Stewardship is part of the Ibex manifesto and we believe deeply in environmental conservation and protecting our wild places. Being outside exploring the natural world is engrained in who we are as people as well as what we are as a company. The ability to wander a wide-open landscape is not something we take for granted and it is the reason that Ibex stands up for public lands protection.
We recently opened a new store in Colorado, the only state in the nation that has a designated Public Lands Day, coming up on May 20. It’s also one of only a handful of states that has an office in place to act as a liaison between the outdoor recreation economy, public lands protection and the communities of people who live there.
We were fortunate enough to speak with Luis Benitez, the director of the Colorado Outdoor Recreation Office to learn more about lands protection, how it relates to the outdoor recreation industry, and how participation in important economic and environmental conversations can affect positive outcomes for all of us.
Can you tell us what you do in your role with the State of Colorado?
I work for the office of outdoor industry for the state; it’s one of three states that have this role, (Utah and Washington state are the other two.) There are six others that are considering the inclusion of this role. Ultimately the reason my office exists is that it’s a direct reflection of just how much the outdoor recreation industry brings to our economy, our culture and our communities. We focus on economic development, conservation and stewardship, and education and workforce training.
What happens on Public Lands Day in Colorado?
Well, it’s a campaign to really make sure people are getting out and recreating on public lands. We’re going to be focusing on that, so admissions (to parks and monuments) will be either discounted or free of charge, then ultimately trying to get kids outside. Really, it’s a concerted effort to make sure people understand what our state public lands are and how to utilize and recreate on them.
Why does it make sense for a brand like Ibex that is passionate about public lands protection and environmental issues to be in Colorado vs. another state?
My goal is to grow the overall outdoor recreation economy. When it comes to locating in a state like Colorado, I think we’re kind of at the forefront of the conversation for the outdoor industry, for their stances on public lands, to innovation and entrepreneurship, to having the kind of community and population that’s deeply invested in and connected to the outdoor recreation industry. We want anybody who would look at our state and say, “gosh, if we’re involved in this industry, we’d like to be on the leading edge of what’s possible and we should really consider going there.”
The Outdoor Industry Association recently released some impressive numbers relating to the outdoor recreation economy. How do you reconcile these with historic economic drivers and enter the conversation of the economic, environmental and social impacts that industries are creating?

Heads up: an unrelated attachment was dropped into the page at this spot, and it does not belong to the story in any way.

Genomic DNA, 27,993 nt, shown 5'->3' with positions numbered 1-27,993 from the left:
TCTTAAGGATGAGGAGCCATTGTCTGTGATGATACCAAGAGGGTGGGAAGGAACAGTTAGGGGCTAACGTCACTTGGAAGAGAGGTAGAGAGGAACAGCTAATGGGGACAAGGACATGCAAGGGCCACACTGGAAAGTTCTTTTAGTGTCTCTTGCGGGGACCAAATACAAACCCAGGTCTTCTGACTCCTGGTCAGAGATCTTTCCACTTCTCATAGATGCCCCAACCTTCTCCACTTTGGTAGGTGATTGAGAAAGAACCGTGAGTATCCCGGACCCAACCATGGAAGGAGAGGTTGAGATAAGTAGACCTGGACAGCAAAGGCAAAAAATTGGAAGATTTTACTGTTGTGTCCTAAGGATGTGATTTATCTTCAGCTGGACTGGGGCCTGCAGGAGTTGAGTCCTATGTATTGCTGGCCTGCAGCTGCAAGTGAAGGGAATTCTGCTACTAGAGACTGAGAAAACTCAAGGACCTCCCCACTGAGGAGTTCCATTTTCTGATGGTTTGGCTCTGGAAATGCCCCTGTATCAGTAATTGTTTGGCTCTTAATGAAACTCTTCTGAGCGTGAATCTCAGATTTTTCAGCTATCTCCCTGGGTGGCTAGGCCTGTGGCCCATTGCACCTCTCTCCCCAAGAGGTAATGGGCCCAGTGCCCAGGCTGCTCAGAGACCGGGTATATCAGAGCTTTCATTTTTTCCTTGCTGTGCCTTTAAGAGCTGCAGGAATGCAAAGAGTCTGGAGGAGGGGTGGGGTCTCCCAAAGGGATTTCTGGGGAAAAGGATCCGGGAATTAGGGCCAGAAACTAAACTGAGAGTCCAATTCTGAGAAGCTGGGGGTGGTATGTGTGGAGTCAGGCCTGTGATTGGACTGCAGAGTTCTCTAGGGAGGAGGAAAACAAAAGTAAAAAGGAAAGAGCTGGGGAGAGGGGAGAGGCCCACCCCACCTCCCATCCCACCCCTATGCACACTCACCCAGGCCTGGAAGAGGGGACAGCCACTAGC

I think what we’re asserting here in Colorado is a blended economy. I think the reality is that we’ve drawn too many hard, fast lines in the sand for too long…I think that’s myopic.
I believe the responsible approach is to say this (the outdoor recreation industry) is a significant portion of our economy. It drives a lot more than just GDP; it drives health and wellness, it drives manufacturing, and it drives talent development. It drives all of these things, so I think the important thing is that all the different economies talk and figure out what’s best for their state.
States in the West have the most public land, so it makes sense that the issues of outdoor recreation and lands protection are top-of-mind talking points in states like Colorado. Do you get the sense that this is a conversation that resonates across the country, not just the intermountain West?
I think it’s being focused on a little bit more and will continue to be, just because of the fact that people are paying attention to the numbers that are coming out and want to know what it’s about. So, right now the Outdoor Industry Association is releasing those numbers, but ultimately what you’re going to have is the Department of Commerce researching those numbers. And when that happens, there’s going to be a different story. That will be a deeper understanding of what goes on.
Is there a closing message for those who are in tune with this debate of lands protection and outdoor recreation, trying not to frame it as outdoor vs. other industries? How do we take the momentum that so many voices have gained in the last year and move it forward?
I think you really hit the nail on the head. The big piece of this will be what happened with the outdoor industry tradeshow. People will start voting with their feet and start moving things around in the interest of the communities that are most important to them. That will be something that people will continue to pay attention to and continue to look for.